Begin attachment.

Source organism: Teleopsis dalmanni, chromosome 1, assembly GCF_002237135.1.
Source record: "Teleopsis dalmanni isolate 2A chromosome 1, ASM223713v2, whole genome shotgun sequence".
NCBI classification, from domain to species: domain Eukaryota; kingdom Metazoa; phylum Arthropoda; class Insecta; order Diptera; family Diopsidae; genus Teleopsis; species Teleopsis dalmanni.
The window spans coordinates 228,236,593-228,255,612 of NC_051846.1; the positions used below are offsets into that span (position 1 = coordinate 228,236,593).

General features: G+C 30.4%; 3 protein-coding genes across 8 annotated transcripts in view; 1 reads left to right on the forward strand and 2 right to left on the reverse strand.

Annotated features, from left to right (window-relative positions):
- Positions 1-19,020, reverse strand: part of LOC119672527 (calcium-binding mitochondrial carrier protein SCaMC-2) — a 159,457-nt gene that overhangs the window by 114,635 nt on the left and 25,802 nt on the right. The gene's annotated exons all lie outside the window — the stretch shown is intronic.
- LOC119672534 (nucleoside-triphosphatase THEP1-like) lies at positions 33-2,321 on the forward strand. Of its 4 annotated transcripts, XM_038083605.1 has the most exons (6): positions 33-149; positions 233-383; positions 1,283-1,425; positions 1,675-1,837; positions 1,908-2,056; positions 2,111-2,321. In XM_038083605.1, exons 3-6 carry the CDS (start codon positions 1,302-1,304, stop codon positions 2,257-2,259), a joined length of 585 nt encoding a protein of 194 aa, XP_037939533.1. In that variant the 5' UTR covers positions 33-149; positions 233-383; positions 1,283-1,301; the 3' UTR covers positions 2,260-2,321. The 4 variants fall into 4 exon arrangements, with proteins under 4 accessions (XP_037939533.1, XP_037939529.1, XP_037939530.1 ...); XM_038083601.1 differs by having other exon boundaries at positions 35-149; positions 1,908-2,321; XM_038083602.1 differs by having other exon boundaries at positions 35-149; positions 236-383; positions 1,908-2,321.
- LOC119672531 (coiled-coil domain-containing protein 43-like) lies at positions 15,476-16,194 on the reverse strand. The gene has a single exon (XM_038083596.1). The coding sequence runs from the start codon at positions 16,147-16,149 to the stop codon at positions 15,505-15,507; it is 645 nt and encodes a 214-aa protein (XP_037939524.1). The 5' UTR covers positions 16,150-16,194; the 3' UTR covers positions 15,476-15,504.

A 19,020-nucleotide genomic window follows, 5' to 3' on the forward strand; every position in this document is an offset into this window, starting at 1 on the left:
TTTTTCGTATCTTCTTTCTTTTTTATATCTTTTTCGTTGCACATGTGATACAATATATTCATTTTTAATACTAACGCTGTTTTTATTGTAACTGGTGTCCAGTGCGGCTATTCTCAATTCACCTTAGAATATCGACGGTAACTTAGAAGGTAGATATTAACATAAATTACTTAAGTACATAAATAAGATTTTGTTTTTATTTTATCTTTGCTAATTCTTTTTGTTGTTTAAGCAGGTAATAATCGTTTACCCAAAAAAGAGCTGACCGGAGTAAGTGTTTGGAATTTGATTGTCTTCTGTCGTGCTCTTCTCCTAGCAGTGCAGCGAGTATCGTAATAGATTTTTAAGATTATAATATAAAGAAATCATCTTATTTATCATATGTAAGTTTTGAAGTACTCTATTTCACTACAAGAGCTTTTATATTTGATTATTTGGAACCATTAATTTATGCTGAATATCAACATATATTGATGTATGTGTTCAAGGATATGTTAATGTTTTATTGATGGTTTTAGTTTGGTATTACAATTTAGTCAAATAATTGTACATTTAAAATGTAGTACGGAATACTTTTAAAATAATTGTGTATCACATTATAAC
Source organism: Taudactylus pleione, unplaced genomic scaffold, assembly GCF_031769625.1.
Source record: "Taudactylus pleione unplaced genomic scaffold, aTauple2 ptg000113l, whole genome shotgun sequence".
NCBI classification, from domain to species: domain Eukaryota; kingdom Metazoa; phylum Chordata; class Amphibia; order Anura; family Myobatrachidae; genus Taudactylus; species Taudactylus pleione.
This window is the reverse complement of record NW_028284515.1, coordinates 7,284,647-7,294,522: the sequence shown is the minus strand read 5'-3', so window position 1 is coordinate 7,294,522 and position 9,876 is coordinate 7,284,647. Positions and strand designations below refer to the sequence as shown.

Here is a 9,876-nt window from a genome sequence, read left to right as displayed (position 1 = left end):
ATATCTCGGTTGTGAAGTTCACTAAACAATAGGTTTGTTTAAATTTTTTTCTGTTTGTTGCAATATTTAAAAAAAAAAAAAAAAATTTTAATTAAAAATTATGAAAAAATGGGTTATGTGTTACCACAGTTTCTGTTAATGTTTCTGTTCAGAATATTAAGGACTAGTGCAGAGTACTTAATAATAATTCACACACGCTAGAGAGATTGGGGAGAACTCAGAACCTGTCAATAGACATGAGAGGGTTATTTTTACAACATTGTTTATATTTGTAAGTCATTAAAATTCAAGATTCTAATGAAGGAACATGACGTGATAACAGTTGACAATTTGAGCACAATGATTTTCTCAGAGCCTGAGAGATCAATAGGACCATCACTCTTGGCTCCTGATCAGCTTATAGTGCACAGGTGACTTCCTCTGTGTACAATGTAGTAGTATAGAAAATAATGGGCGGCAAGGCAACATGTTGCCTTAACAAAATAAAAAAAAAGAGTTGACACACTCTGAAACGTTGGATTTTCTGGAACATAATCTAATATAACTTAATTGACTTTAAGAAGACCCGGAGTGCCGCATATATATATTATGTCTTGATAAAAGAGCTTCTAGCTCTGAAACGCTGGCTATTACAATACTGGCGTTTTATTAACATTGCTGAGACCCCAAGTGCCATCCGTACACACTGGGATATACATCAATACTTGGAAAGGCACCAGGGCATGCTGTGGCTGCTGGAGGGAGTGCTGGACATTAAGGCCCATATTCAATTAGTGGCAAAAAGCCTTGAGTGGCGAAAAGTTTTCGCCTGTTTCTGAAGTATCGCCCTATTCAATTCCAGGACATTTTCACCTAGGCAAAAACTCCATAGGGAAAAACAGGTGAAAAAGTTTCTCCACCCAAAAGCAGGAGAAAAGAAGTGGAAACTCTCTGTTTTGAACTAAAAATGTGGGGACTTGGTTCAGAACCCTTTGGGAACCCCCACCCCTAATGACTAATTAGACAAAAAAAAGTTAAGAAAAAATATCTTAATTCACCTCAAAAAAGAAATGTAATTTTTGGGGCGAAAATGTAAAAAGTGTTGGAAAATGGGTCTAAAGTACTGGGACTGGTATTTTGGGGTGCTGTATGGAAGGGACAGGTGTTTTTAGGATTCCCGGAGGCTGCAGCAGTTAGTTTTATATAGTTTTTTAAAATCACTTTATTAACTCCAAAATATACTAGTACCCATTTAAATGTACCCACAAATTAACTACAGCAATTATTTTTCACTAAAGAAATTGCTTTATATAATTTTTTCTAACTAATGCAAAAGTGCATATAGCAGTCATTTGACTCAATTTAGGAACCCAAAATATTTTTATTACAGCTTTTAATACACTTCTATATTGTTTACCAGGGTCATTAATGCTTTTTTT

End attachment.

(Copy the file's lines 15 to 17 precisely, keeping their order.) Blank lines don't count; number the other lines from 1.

This window is the reverse complement of record NW_028284515.1, coordinates 7,284,647-7,294,522: the sequence shown is the minus strand read 5'-3', so window position 1 is coordinate 7,294,522 and position 9,876 is coordinate 7,284,647. Positions and strand designations below refer to the sequence as shown.

Here is a 9,876-nt window from a genome sequence, read left to right as displayed (position 1 = left end):
ATATCTCGGTTGTGAAGTTCACTAAACAATAGGTTTGTTTAAATTTTTTTCTGTTTGTTGCAATATTTAAAAAAAAAAAAAAAAATTTTAATTAAAAATTATGAAAAAATGGGTTATGTGTTACCACAGTTTCTGTTAATGTTTCTGTTCAGAATATTAAGGACTAGTGCAGAGTACTTAATAATAATTCACACACGCTAGAGAGATTGGGGAGAACTCAGAACCTGTCAATAGACATGAGAGGGTTATTTTTACAACATTGTTTATATTTGTAAGTCATTAAAATTCAAGATTCTAATGAAGGAACATGACGTGATAACAGTTGACAATTTGAGCACAATGATTTTCTCAGAGCCTGAGAGATCAATAGGACCATCACTCTTGGCTCCTGATCAGCTTATAGTGCACAGGTGACTTCCTCTGTGTACAATGTAGTAGTATAGAAAATAATGGGCGGCAAGGCAACATGTTGCCTTAACAAAATAAAAAAAAAGAGTTGACACACTCTGAAACGTTGGATTTTCTGGAACATAATCTAATATAACTTAATTGACTTTAAGAAGACCCGGAGTGCCGCATATATATATTATGTCTTGATAAAAGAGCTTCTAGCTCTGAAACGCTGGCTATTACAATACTGGCGTTTTATTAACATTGCTGAGACCCCAAGTGCCATCCGTACACACTGGGATATACATCAATACTTGGAAAGGCACCAGGGCATGCTGTGGCTGCTGGAGGGAGTGCTGGACATTAAGGCCCATATTCAATTAGTGGCAAAAAGCCTTGAGTGGCGAAAAGTTTTCGCCTGTTTCTGAAGTATCGCCCTATTCAATTCCAGGACATTTTCACCTAGGCAAAAACTCCATAGGGAAAAACAGGTGAAAAAGTTTCTCCACCCAAAAGCAGGAGAAAAGAAGTGGAAACTCTCTGTTTTGAACTAAAAATGTGGGGACTTGGTTCAGAACCCTTTGGGAACCCCCACCCCTAATGACTAATTAGACAAAAAAAAGTTAAGAAAAAATATCTTAATTCACCTCAAAAAAGAAATGTAATTTTTGGGGCGAAAATGTAAAAAGTGTTGGAAAATGGGTCTAAAGTACTGGGACTGGTATTTTGGGGTGCTGTATGGAAGGGACAGGTGTTTTTAGGATTCCCGGAGGCTGCAGCAGTTAGTTTTATATAGTTTTTTAAAATCACTTTATTAACTCCAAAATATACTAGTACCCATTTAAATGTACCCACAAATTAACTACAGCAATTATTTTTCACTAAAGAAATTGCTTTATATAATTTTTTCTAACTAATGCAAAAGTGCATATAGCAGTCATTTGACTCAATTTAGGAACCCAAAATATTTTTATTACAGCTTTTAATACACTTCTATATTGTTTACCAGGGTCATTAATGCTTTTTTT